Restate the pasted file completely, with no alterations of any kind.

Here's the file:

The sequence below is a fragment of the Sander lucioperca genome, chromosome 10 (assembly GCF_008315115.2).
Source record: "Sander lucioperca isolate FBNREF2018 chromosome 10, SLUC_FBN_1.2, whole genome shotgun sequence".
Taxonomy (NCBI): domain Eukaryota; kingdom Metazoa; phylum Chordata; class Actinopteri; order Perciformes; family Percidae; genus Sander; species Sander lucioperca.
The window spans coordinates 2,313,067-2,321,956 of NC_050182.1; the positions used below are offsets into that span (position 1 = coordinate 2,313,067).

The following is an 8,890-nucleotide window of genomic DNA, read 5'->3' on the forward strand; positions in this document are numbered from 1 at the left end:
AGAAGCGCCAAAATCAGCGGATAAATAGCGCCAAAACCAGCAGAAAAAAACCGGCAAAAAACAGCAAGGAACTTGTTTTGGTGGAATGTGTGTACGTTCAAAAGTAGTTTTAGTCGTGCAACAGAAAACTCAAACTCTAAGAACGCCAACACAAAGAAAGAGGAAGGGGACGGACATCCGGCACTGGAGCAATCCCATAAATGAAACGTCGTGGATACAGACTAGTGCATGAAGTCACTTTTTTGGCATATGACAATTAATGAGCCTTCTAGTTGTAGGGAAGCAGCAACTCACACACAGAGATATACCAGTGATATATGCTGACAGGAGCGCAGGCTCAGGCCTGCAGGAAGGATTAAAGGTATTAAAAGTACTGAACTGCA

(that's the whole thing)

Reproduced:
The sequence below is a fragment of the Sander lucioperca genome, chromosome 10 (assembly GCF_008315115.2).
Source record: "Sander lucioperca isolate FBNREF2018 chromosome 10, SLUC_FBN_1.2, whole genome shotgun sequence".
Taxonomy (NCBI): domain Eukaryota; kingdom Metazoa; phylum Chordata; class Actinopteri; order Perciformes; family Percidae; genus Sander; species Sander lucioperca.
The window spans coordinates 2,313,067-2,321,956 of NC_050182.1; the positions used below are offsets into that span (position 1 = coordinate 2,313,067).

The following is an 8,890-nucleotide window of genomic DNA, read 5'->3' on the forward strand; positions in this document are numbered from 1 at the left end:
AGAAGCGCCAAAATCAGCGGATAAATAGCGCCAAAACCAGCAGAAAAAAACCGGCAAAAAACAGCAAGGAACTTGTTTTGGTGGAATGTGTGTACGTTCAAAAGTAGTTTTAGTCGTGCAACAGAAAACTCAAACTCTAAGAACGCCAACACAAAGAAAGAGGAAGGGGACGGACATCCGGCACTGGAGCAATCCCATAAATGAAACGTCGTGGATACAGACTAGTGCATGAAGTCACTTTTTTGGCATATGACAATTAATGAGCCTTCTAGTTGTAGGGAAGCAGCAACTCACACACAGAGATATACCAGTGATATATGCTGACAGGAGCGCAGGCTCAGGCCTGCAGGAAGGATTAAAGGTATTAAAAGTACTGAACTGCA